30 years of Single Market: Europe's unfinished success story
This year the European single market celebrates its thirtieth anniversary. Next to maintaining lasting peace, the single market is the greatest achievement of the European integration project:
- With more than 450 million citizens and 22 million companies from 27 states, it is the largest common market in the world.
- Thanks to an economic output of almost 16 trillion US dollars, it is the second largest economic area in the world after the USA.
- Trade within the EU and with the rest of the world accounts for almost a third of total world trade.
- Since its entry into force, the single market has increased the GDP of its member states by between twelve and 22 per cent and created more than 2.7 million new jobs.
The single market is thus the central foundation for Europe's success, prosperity, and international influence - today and in the future.
Completed single market remains wishful thinking
Despite this success story, the single market remains Europe's biggest and most important endeavor. Companies operating across borders, especially SMEs, are still confronted with a multitude of barriers and obstacles: diverging national legal frameworks, administrative burdens, lack of access to information, and even market foreclosure. Often, overcoming these barriers exceeds the capacities of companies or the anticipated benefits of an expansion. In reality, the free movement of people, goods, services, capital and data as set out in the EU treaties is often wishful thinking. Ultimately, this undermines the scale-up and growth of European companies and costs the EU up to 1.1 trillion euros or up to 8.6 percent in additional EU GDP.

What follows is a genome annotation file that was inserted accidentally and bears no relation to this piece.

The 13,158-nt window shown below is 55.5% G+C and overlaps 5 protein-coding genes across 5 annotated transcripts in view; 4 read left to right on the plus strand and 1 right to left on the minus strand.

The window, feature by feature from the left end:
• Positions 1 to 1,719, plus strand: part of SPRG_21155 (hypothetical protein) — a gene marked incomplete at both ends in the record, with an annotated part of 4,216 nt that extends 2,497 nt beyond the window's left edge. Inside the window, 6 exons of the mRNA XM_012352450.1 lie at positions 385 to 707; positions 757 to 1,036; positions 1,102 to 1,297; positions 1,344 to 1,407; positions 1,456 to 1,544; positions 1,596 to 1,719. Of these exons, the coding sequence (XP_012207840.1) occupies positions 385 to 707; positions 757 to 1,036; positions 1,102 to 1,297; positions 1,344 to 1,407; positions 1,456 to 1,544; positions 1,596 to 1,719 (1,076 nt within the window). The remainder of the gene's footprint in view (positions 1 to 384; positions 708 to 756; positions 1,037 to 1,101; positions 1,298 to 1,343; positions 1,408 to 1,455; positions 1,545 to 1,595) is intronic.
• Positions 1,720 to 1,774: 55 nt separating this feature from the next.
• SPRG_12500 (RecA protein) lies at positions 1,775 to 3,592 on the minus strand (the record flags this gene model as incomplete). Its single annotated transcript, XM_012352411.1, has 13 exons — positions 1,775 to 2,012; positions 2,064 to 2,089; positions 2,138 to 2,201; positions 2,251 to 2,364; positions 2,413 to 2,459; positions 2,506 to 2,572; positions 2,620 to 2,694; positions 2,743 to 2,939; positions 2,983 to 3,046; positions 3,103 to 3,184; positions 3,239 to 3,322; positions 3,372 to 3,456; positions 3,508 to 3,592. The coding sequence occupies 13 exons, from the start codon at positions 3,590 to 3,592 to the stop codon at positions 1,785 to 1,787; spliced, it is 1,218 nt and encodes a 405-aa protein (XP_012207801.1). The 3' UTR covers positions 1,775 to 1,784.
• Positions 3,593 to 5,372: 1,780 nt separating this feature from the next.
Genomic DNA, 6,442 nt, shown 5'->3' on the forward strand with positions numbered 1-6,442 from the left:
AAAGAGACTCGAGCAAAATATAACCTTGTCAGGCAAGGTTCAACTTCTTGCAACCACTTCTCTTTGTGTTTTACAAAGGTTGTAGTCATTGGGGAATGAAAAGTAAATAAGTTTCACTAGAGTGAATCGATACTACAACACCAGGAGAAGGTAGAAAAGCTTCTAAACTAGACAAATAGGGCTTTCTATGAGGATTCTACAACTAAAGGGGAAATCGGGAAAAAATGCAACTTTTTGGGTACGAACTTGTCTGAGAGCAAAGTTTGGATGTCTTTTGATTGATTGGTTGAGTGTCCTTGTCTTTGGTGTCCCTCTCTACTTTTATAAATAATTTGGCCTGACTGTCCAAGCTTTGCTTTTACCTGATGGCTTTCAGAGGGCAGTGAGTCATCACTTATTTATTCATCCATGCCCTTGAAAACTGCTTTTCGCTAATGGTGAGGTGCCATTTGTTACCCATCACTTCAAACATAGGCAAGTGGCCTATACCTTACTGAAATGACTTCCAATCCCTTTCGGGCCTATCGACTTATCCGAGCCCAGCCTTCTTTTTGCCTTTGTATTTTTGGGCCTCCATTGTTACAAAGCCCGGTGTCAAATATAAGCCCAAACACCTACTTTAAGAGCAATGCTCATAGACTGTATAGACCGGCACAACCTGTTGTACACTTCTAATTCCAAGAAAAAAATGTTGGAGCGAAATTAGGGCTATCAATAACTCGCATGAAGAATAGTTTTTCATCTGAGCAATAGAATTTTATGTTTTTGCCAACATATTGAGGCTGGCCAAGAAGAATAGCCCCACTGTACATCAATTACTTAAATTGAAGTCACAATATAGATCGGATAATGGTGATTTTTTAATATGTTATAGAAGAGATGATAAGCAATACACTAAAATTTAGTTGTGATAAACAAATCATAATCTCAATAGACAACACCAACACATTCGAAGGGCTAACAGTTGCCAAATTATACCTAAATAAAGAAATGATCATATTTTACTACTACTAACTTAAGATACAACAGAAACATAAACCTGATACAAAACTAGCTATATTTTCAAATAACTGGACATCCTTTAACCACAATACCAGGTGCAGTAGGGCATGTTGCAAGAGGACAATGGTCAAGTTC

Delivering on political promises: Demands of German industry
The dismantling of these barriers and the further deepening of the single market is a long-standing promise of European and national policy that remains unfulfilled to this day. In view of the potentially enormous growth gains and the central importance of a strong internal market for Europe's political and economic influence in the world, the BDI makes the following ten industrial policy demands:
- Declare further development of the s market a top political priority
- Unlock untapped potential in the services sector
- Push for the revival of the New Legislative Framework (NLF)
- Connect Europe, increase transport and mobility
- Create a European market for a sustainable circular economy
- Make full use of the opportunities of digitalisation
- Drive forward the integration of the European internal energy market
- Not undermine EU public procurement directives
- Dismantle tax obstacles
- Strengthen governance and respect the principles of better regulation